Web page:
InternChina rolled out for another weekend trip. This time the destination was 杭州 (Hangzhou) and its surrounding mountainous regions that we were going to trek in. We chose Hangzhou because of its exemplary beauty which is widely renowned in China and also other countries.
We arrived Friday late at night; fatigued from our journey we went straight to bed after having a short stroll through the neighbourhood surrounding the hostel. After six more or less refreshing hours of sleep we got up in order to catch the bus taking us to the Hui Hang Trail. 徽杭古道 (said trail) is a gorgeous trail cutting through the hills and valleys a little outside Hangzhou. Luckily the public part of the trail was a 3-hour drive away, so that we could compensate for the sleep we had missed out on. Traders once used to transport tea over this route but now it has become a popular tourist attraction. Albeit we were part of a travel group, we did not want to be rushed by the masses around us and thus resolved to part from the rest to enjoy the stunning beauty of the rolling hills and deep valleys in peace. 20 km later we were hundreds of pictures richer and were glad of having successfully finished the trek, feeling that such a trip is quite extraordinary in that not many (foreigners at least) travel down this route. Furthermore the cherry and plum trees had just started blossoming adding colour to the picturesque landscape. It was a breath-taking day-trip in every sense of the word. Later that evening we arrived back at Hangzhou and ate Hot Pot after begrudgingly finding out that we were too late to be served by 外婆家 (Grandma’s Home) – their loss.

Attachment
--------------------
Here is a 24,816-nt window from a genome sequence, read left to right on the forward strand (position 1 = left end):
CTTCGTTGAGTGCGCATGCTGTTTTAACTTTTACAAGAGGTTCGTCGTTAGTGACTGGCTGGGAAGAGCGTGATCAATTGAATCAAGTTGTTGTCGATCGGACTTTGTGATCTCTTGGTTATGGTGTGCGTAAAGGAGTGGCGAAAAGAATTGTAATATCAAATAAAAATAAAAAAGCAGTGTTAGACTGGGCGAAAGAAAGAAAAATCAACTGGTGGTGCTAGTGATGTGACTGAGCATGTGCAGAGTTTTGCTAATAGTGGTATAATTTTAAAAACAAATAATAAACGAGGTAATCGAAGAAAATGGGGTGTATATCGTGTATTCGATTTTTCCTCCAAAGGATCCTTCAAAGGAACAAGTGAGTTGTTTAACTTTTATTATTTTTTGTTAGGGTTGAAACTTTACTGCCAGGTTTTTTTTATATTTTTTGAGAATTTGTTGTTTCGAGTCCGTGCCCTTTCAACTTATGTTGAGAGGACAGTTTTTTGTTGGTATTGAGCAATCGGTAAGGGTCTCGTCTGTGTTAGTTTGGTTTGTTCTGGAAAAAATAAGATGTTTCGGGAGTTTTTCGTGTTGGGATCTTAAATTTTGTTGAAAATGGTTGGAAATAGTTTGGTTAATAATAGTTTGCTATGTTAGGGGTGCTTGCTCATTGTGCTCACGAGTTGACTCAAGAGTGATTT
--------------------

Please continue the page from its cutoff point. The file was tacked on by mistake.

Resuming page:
Sunday we slept in, well we slept until 9 AM. Our mission for the day was to find out why Hangzhou is part of a Chinese saying that translates to “In Heaven there is Paradise and on Earth there is Hangzhou and Suzhou (上有天堂, 下有蘇杭)”. We already had a good look at Suzhou’s beauty two months earlier and now we were about to witness the splendour of Hangzhou. Hangzhou differs from other Chinese cities in that greenery is a vital part of the city’s landscape. Thus we set out to discover the hostel’s mostly pedestrianised surroundings in which there were loads of blossoming gardens, parks and plazas. The hostel was in fact located fairly conveniently so that the famous West Lake was just a ten minute walk away. Arriving there we rested for a while absorbing the tranquillity of the landscape depicted on the hindsight of the 1-Yuan note. Afterwards we set upon renting some bikes to discover more of this antique city (I can highly recommend renting bikes to anyone planning to travel to Hangzhou). We cycled around the lake for a bit and ended up at an ancient Buddhist temple that had a magnificent view. To finish off the trip we once again tried our luck with Grandma’s Home and got turned down once more. So we settled with Thai-food – not too bad a compromise in my opinion.
It was a great time of year (mid March) to visit Hangzhou because all the plants were blossoming, the temperature was pleasantly moderate and the city was not overrun by tourists.